S5000 will return to action at Sydney Motorsport Park this weekend. Pic: Supplied

FORMER Formula 1 driver Roberto Merhi and Japanese Formula 3 and GT racer Yoshiaki Katayama will add international interest to the S5000 Tasman Series.

The duo has been confirmed to take part in the two-event series, taking place at Sydney Motorsport Park this weekend and as part of the Repco Bathurst 1000 on November 30-December 5.

Recent relaxation of quarantining requirements for incoming travellers into New South Wales have allowed the pair to take part; Katayama to arrive in Australia today and Mehri on Wednesday.

They will drive as part of a three-car attack from Team BRM that will also include 2021 S5000 Series winner Joey Mawson.

Spaniard Merhi, 30, contested 13 Formula 1 Grands Prix for the Manor Marussia Formula 1 team in 2015.

He’s since spent time in Formula 2 and sportscar racing, including competing in the Asian Le Mans Series race at The Bend in South Australia in early 2020.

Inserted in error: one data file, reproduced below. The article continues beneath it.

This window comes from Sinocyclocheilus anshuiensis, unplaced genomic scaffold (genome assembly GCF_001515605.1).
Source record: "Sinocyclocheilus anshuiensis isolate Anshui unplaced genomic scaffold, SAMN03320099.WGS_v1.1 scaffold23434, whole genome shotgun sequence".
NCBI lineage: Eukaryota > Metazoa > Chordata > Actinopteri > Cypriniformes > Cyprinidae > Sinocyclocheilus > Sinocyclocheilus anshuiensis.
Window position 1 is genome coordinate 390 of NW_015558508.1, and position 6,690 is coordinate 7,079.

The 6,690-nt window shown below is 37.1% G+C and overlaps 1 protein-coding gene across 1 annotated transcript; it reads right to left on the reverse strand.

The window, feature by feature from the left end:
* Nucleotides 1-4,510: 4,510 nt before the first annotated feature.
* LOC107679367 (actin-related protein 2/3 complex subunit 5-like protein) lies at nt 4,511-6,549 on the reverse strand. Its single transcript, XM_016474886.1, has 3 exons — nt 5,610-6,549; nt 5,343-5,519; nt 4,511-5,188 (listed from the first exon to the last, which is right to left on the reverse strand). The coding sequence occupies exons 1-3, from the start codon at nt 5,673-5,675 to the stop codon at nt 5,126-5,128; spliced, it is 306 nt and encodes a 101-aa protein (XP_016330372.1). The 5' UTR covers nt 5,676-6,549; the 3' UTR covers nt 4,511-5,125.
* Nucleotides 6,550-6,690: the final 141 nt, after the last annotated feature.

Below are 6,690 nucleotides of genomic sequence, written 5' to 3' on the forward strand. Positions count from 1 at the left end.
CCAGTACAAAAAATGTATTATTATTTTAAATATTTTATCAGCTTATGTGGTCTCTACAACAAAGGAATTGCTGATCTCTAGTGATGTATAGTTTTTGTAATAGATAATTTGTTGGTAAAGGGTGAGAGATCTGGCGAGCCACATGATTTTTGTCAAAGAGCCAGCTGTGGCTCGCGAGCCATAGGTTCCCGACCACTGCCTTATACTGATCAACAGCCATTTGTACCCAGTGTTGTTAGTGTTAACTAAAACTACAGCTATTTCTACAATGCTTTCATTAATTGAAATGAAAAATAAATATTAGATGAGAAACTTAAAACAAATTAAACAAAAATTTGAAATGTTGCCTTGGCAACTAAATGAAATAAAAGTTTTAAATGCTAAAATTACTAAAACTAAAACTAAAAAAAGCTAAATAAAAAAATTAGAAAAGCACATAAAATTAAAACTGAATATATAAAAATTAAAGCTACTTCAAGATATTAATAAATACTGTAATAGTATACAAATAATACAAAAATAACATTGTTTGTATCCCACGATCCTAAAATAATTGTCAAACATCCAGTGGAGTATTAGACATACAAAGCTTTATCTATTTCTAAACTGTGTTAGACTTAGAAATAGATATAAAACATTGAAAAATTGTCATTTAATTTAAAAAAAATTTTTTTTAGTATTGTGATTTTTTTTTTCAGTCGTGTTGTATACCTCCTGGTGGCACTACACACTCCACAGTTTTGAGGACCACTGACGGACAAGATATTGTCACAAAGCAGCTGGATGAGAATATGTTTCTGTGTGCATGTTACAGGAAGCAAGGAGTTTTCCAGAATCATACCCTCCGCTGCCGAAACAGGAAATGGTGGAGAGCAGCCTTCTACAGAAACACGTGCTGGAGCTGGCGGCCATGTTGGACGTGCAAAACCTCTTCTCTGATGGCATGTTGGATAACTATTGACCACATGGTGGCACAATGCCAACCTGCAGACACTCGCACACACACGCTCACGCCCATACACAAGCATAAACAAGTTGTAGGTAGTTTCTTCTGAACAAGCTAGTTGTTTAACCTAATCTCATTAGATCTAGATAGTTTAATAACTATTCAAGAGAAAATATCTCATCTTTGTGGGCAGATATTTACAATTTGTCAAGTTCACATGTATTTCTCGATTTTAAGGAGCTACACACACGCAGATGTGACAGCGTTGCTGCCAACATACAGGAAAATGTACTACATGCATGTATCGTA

Roberto Merhi and Yoshiaki Katayama. Pics: Supplied

“I have been watching S5000 from a distance and did see one testing when I was here for the Asian Le Mans Series race at The Bend last year, so I can’t wait to get to Sydney for the first round,” he said.

“And Bathurst … we’ve seen the Bathurst 1000 many times on TV, so to drive a powerful open-wheeler like the Alabar/Form700 car around there will be pretty interesting, to say the least.”

Japanese driver Katayama, 27, won the 2016 All-Japan Formula 3 Championship National Class and finished 6th in the 2020 Super Formula Lights series.

He has been racing an Audi R8 in the GT300 category of the Japanese SuperGT Championship this year.

“I’m very excited about my first drive in the S5000 car; my first visit to Australia and my first race at both those tracks – especially Bathurst, which will be amazing,” he said.

“I’ve been wanting to drive an S5000 since I first saw them on YouTube!”

S5000 category development manager Chris Lambden says the COVID-19 pandemic has proven a major hurdle as the series tries to attract competitors, including those from overseas.

“Six weeks ago, it seemed like Mission Impossible, however the ‘opening up’ of NSW, particularly the relaxing of quarantine requirements, meant we could realistically start over,” he said.

“It has required special travel exemptions on top of normal ‘Sports-related’ visas and it has been a huge logistical challenge from all involved, but well worth it.”